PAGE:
Searching The Doll by Mike Jenkins

Slowly pacing the beach,

in age now not in sleep,

it’s a cemetery

but I’ve come to dig.

Gulls wailing what’s inside.

 

I’m alone again at night

in a waking trance

searching for that doll

I dropped, the blood-smirch

on its white wedding-dress.

 

My prints always lead back

to the cellar of that house.

A nine-month sentence stretched

to life on its camp-bed:

the memory condemned.

 

I chatted so readily then

hadn’t learnt suspicion’s martial art,

his affection the breadth of air

and hands soft as powdery sand.

Soon became my jailer, my interrogator.

 

Buried me under his sweaty bulk

so my frenzied fingers tried

to take flight and reach up

to the single slit of light.

Dead birds washed up with the flotsam.

 

by Mike Jenkins

from This House, My Ghetto

Dream by Mikhail Lermontov

At blazing noon, in Dagestan’s deep valley,

a bullet in my chest, dead still I lay,

as steam yet rose above my wound, I tallied

each drop of blood, as life now now seeped away.

 

Alone I lay within a sandy hollow,

as jagged ledges teemed there, rising steep,

with sun-scorched peaks above me, burning yellow,

I too was scorched, yet slept a lifeless sleep.

 

I dreamt of lights upon an evening hour,

a lavish feast held in my native land,

and fair young maidens garlanded with flowers:

their talk of me was merry and off-hand.

 

But one of them, not joining their free chatter,

sat timidly apart, bemused, alone,

sunk in a dream, her soul by sadness shattered:

God only knows what made her so forlorn;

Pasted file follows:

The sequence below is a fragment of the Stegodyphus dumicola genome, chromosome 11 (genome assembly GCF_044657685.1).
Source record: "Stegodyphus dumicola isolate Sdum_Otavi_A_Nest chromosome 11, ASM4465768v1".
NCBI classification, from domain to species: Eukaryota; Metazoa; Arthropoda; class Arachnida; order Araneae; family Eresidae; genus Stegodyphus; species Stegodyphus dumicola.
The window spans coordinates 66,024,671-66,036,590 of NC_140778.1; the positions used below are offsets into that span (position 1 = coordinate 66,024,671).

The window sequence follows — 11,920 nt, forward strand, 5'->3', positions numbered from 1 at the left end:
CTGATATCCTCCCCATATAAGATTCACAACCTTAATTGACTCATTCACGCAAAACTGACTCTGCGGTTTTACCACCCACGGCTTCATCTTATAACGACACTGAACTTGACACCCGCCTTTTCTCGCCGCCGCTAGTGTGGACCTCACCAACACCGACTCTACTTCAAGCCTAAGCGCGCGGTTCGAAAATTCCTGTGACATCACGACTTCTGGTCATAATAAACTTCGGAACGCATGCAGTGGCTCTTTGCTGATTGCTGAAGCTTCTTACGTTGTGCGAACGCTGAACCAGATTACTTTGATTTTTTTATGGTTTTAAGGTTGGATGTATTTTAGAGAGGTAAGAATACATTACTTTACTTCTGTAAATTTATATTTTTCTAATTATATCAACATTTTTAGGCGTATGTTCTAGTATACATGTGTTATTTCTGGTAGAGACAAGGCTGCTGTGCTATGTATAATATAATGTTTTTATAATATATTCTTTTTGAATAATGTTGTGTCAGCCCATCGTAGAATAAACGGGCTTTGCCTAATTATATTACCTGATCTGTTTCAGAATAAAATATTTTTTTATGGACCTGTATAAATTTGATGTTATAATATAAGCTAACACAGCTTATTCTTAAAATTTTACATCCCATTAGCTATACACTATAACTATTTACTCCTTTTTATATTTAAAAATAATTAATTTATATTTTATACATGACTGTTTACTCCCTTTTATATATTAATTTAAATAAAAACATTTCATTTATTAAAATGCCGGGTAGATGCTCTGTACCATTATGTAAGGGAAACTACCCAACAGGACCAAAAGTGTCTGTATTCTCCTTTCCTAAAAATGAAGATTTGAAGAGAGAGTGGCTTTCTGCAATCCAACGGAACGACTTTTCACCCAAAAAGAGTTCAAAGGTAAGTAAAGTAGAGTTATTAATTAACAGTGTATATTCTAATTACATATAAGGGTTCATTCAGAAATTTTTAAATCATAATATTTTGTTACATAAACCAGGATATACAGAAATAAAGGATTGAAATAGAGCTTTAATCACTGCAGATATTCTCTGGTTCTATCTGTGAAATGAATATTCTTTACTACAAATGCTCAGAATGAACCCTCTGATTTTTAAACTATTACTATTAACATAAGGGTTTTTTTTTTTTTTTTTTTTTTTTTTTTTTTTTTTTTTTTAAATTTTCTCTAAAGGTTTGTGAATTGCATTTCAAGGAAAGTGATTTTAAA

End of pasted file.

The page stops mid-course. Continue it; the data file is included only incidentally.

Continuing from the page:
she dreamed of sand in Dagestan’s deep valley,

a gorge in which a man she knew lay dead,

black steam still rose above the wound’s scorched hollow,

as blood streamed down and cooled like molten lead.

 

by Михаил Юрьевич Лермонтов (Mikhail Yuryevich Lermontov)

(1841)

translated by Alexander Levitsky

The Path On Which You Are Walking Alone by Pär Lagerkvist

The lonely man is the weakest one.

Not because he is alone but because

He is denying what he is carrying

within himself.

 

Our soul, getting deeper, is the broad

river of life.

 

The path on which you are walking alone,

is leading away from yourself.

 

by Pär Fabian Lagerkvist (1891 – 1974), Sweden

Lonliness by Anna Akhmatova

So many stones are thrown at me,

They no longer scare.

Fine, now, is the snare,

Among high towers a high tower.

I thank its builders: may

They never need a friend.

Here I can see the sun rise earlier

And see the glory of the day’s end.

And often into the window of my room

Fly the winds of a northern sea,

A dove eats wheat from my hands…

And the Muse’s sunburnt hand

Divinely light and calm

Finishes the unfinished page.

 

– by Анна Ахматова (Anna Akhmatova) (Summer 1914, Slepnyovo)

– from Белая стая (White Flock, 1917) translation by D. M. Thomas

On My Walk Home…

On my walk home…

I saw two men dressed in the colours of Mario and Luigi…
On my walk home…
I smelled burning and knew it was Autumn…
On my walk home…
People walk their dogs on long leashes…
On my walk home…
I smelt fish and chips though there were no shops around…
On my walk home…
A man in a wheel chair hurtled down the slope making an old woman step into someone’s garden…
On my walk home…
I smelled burning plastic…
On my walk home…
I unconsciously race anyone who overtakes me…
On my walk home…
It should be a healthy walk but as it’s alongside a major road may be walking in a corridor of fumes from vehicles…
On my walk home…
A school girl waits near a bus stop for someone to meet her…
On my walk home…
There is a part hidden and unlit behind tree cover where someone could attack in the bleak midwinter undisturbed…
On my walk home…
There is no cover from the harsh sun of high summer…
On my walk home… I am alone.


A short vignette based on things I have seen while walking home from work. Written without editting. A ‘flow of consciousness’ piece I suppose you might call it.